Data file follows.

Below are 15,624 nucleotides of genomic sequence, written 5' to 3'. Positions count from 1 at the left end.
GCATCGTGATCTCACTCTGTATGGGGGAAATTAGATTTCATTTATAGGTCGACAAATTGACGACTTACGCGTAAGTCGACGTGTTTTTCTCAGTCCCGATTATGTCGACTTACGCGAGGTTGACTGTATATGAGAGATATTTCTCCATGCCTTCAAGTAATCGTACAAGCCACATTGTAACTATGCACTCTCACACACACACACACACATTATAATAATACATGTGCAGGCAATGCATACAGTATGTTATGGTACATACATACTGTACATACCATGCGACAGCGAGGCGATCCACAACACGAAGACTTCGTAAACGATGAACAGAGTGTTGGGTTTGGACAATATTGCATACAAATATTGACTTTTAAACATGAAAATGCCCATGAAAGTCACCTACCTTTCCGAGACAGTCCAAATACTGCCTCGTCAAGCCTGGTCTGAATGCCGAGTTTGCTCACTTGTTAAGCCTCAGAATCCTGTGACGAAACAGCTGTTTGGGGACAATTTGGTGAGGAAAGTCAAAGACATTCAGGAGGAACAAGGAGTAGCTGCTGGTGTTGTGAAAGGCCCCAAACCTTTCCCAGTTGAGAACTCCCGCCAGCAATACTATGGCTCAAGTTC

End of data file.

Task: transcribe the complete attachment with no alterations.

Below are 15,624 nucleotides of genomic sequence, written 5' to 3'. Positions count from 1 at the left end.
GCATCGTGATCTCACTCTGTATGGGGGAAATTAGATTTCATTTATAGGTCGACAAATTGACGACTTACGCGTAAGTCGACGTGTTTTTCTCAGTCCCGATTATGTCGACTTACGCGAGGTTGACTGTATATGAGAGATATTTCTCCATGCCTTCAAGTAATCGTACAAGCCACATTGTAACTATGCACTCTCACACACACACACACACATTATAATAATACATGTGCAGGCAATGCATACAGTATGTTATGGTACATACATACTGTACATACCATGCGACAGCGAGGCGATCCACAACACGAAGACTTCGTAAACGATGAACAGAGTGTTGGGTTTGGACAATATTGCATACAAATATTGACTTTTAAACATGAAAATGCCCATGAAAGTCACCTACCTTTCCGAGACAGTCCAAATACTGCCTCGTCAAGCCTGGTCTGAATGCCGAGTTTGCTCACTTGTTAAGCCTCAGAATCCTGTGACGAAACAGCTGTTTGGGGACAATTTGGTGAGGAAAGTCAAAGACATTCAGGAGGAACAAGGAGTAGCTGCTGGTGTTGTGAAAGGCCCCAAACCTTTCCCAGTTGAGAACTCCCGCCAGCAATACTATGGCTCAAGTTC